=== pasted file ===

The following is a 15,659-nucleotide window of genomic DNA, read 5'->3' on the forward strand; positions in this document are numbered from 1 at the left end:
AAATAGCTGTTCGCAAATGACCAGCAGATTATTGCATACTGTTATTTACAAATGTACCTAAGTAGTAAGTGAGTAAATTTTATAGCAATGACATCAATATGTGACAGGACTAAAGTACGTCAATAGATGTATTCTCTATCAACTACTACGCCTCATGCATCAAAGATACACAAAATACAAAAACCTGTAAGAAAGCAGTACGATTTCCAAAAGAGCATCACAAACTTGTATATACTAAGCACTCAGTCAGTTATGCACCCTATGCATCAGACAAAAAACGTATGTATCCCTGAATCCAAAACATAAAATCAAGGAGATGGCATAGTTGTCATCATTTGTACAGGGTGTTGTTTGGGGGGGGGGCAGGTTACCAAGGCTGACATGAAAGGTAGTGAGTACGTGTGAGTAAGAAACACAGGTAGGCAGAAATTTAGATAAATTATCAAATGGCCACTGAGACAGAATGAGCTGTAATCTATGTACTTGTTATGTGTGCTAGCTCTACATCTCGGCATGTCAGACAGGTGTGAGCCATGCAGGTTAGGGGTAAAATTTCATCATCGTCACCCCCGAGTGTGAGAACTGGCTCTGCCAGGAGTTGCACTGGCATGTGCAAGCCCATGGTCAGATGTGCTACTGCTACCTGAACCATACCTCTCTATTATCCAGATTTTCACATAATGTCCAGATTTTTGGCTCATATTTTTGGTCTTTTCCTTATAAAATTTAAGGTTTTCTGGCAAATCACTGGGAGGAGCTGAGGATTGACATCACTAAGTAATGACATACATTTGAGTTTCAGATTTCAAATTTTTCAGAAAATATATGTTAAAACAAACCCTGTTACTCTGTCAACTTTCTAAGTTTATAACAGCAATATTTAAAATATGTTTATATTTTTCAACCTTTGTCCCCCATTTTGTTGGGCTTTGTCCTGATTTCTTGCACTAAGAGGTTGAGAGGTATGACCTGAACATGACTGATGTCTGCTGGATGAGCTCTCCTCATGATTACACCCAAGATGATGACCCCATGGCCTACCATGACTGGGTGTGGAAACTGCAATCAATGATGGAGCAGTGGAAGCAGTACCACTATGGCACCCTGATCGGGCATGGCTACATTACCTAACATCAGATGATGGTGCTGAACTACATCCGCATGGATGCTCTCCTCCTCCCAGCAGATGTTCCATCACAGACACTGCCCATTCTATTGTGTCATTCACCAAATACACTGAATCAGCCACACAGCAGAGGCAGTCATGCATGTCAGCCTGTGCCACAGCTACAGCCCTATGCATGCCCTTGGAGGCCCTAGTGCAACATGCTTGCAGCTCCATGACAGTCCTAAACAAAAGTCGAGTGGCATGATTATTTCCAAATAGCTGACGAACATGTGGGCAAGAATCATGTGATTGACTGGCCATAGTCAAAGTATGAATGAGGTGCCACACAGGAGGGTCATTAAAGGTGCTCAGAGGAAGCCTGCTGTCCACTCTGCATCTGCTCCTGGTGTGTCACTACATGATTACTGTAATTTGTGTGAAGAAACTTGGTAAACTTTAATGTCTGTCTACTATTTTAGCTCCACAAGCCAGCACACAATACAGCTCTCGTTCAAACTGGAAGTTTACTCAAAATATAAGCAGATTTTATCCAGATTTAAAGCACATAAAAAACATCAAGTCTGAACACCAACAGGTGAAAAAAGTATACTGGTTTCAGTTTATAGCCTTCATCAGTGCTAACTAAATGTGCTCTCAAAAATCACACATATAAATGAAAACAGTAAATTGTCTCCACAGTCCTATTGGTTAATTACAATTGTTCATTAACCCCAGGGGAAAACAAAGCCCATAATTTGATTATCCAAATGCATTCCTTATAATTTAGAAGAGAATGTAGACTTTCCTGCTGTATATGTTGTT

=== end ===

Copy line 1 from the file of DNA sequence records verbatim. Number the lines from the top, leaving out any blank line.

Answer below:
The following is a 15,659-nucleotide window of genomic DNA, read 5'->3' on the forward strand; positions in this document are numbered from 1 at the left end: